The nicest thing I can say about Nathan is he likes to get hammered but if you're just drinking with robots, ain't that drinking alone? That's kind of pathetic, bro, and I say this as someone who considers W.C. Fields or Nick Charles a legitimate person to drink with. Then again, even preserved in amber liquid and film stock, Fields and Charles are more alive on my stoner 1995 living room TV than the preservative-based characters of Ex Machina within their own diegetic reality.

Or is it all a metaphor for a closed-off, ever-shrinking sense of public space, the death of the non-digital? Not with a bang or whimper but silently. It was only a moment for you, you took no notice?

Or is it just an example of a self-isolated auteur whose lack of contact with pop culture leads has cut him off from knowing which ideas have been done already and whose auteur status means none of the ten lackeys he lets into his life have the cajones to tell him 'the Simpsons did it.' Is Garland someone who--like latter-day Malick or Kubrick--maybe got called a genius once too often and so stopped listening to the heartbeat of the world and presumed the world would just listen to his, never getting a straight answer from his acres of awed doters as to whether his ideas have already been been done to dustless death? Maybe, too in love with peace and quiet of boutique hotels in the middle of nowhere, too far away from contemporary cinema, even a talented writer is unable to realize his brain's not being creative, just picking up satellite signals from Netflix?

To belabor that last point: watching this film I was reminded of the first time I saw Kubrick's Full Metal Jacket (that is, the second half, first half was great), thinking I was in for some real genius of the sock-blowing-out-of order, but coming out thinking Kubrick's legendary production slowness had resulted in him being about five years behind the curve - because a Vietnam pop culture inhumanity satire choked up with jingoistic jargon, ridiculous pop songs ("The bird is the word") and doublespeak (M.O.U.S.E) had been done and re-done by that point, the only thing left being the kind of self-aware misogyny where a man must size up and conquer/understand/destroy/mate with - an alien/unknown wild woman (the VC sniper, a robot, a madwoman), which is pure myth, rather than a style, so will never age.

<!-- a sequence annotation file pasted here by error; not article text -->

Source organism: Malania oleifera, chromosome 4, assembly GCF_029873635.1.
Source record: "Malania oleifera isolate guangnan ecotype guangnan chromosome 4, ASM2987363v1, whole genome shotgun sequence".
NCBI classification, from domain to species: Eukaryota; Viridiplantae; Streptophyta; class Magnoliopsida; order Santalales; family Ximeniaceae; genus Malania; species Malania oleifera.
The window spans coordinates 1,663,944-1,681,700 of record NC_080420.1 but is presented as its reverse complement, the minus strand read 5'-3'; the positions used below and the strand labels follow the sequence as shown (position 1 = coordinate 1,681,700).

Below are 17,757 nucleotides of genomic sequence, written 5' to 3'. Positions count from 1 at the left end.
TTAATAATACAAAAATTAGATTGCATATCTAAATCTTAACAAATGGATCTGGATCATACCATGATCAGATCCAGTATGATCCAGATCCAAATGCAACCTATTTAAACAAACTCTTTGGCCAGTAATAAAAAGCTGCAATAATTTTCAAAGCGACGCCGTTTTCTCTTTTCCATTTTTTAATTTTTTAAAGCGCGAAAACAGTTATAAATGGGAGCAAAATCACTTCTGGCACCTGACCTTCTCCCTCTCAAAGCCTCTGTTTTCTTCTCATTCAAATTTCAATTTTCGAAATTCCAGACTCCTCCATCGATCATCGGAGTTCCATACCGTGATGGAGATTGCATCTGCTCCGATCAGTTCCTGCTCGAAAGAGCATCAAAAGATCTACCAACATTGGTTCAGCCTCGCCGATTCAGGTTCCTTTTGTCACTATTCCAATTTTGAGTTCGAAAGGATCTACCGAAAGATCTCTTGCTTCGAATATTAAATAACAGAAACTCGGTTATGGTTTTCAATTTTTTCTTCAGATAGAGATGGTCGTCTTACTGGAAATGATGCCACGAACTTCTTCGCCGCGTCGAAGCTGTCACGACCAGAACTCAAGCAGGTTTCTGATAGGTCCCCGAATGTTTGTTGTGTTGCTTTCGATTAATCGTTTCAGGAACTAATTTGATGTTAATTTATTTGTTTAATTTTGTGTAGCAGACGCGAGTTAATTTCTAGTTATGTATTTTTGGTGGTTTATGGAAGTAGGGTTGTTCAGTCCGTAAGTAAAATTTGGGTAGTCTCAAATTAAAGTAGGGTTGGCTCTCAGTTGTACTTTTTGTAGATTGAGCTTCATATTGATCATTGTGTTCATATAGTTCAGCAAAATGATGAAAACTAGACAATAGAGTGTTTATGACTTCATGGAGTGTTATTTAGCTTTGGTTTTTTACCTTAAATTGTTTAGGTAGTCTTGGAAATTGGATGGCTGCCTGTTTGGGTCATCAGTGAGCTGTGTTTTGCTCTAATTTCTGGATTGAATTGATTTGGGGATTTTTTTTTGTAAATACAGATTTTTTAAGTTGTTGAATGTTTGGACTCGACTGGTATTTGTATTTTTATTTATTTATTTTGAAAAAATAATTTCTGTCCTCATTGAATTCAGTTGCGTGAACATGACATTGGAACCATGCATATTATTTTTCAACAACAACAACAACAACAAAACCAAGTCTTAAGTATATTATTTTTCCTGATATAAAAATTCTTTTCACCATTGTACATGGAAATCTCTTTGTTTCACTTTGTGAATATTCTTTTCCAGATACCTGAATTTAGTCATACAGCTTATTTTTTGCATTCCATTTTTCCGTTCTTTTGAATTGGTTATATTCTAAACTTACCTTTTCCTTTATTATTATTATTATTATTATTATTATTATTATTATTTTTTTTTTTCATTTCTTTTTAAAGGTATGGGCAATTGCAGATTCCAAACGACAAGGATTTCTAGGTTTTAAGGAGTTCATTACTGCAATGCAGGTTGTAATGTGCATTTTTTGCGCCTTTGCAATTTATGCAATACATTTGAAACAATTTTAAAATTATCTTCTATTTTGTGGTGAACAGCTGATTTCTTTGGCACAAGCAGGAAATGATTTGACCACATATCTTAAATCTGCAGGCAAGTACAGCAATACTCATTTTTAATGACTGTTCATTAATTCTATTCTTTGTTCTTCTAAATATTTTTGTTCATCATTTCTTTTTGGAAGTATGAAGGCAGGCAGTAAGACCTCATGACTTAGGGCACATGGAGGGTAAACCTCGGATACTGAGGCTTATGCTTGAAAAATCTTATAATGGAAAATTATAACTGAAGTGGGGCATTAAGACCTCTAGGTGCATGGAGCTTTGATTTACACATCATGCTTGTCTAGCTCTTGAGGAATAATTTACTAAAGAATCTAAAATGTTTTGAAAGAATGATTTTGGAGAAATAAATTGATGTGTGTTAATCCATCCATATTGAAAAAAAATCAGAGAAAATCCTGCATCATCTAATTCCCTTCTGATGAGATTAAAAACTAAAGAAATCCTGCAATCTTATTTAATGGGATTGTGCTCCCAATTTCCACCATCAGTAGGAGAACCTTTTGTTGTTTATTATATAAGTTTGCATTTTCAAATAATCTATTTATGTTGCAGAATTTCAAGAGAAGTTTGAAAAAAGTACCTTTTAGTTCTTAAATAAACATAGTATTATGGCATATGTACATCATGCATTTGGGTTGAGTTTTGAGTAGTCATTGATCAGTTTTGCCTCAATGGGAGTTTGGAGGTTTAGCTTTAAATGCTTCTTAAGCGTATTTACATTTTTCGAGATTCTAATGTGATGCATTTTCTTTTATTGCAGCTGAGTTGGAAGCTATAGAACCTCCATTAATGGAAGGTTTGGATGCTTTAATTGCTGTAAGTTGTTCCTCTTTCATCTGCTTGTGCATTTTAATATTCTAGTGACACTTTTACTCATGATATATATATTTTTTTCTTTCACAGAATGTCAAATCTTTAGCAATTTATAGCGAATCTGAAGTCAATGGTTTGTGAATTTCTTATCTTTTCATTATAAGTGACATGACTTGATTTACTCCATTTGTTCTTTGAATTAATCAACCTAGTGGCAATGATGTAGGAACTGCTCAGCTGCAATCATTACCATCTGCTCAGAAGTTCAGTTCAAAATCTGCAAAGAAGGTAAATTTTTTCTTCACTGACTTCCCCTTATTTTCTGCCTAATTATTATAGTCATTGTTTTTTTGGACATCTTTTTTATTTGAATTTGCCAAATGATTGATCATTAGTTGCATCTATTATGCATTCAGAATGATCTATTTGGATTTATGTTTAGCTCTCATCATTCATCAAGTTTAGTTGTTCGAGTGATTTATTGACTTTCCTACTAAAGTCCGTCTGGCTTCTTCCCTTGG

That mythic duality is all that's fresh in Ex Machina. It presumes it's asking tough questions about the future of artificial intelligence and what constitutes 'free thinking' but it comes off like having to watch Hardcore Zen 'master' Brad Warner passive-aggressively bitch out a Starbucks barista. Schlocky (auteur-free!) films like Android, Creation of the Humanoids, the Machine, Demon Seed, Terminator: Salvation, and The Matrix, might be gonzo nuts, but they go all the way around the track nuts--like a crazy hopped-up hare--before crashing into the wall and bursting into flames, and that's a Zen master I'll give my steel pot to any day. Garland's film instead plods inexorably forward like a jewel-covered Huysmans tortoise, pretty in the ambient light but only going 1/20 the speed of its less weighty competitors within the same slot of time. That's fine if you want to hang back and tune in to the nowness - but who wants to do that around smarmy hipsters like Caleb and Nathan?

Only in the female-male dichotomy--the Pygmalion/Trilby hybrid--does this Machina work, and even then it works anemic, especially compared to the exact same one in The Machine three years earlier. Give this "Eva" some Nephilim blood and set her loose into the Freddie Francis dawn rather than just rolling out a ribbon of trenchant faceless street corner reflection B-roll, and maybe some good will come of it. And if those dentatas should castrate you for damages endured, well, at least you did something to deserve it, and at least she had to touch it first, right buddy?

If you did it yourself, you might go blind, and miss all those views....

For those who like their reptile houses without reptiles, and their airless tombs without any cable TV. 

No comments:

Post a Comment

Related Posts Plugin for WordPress, Blogger...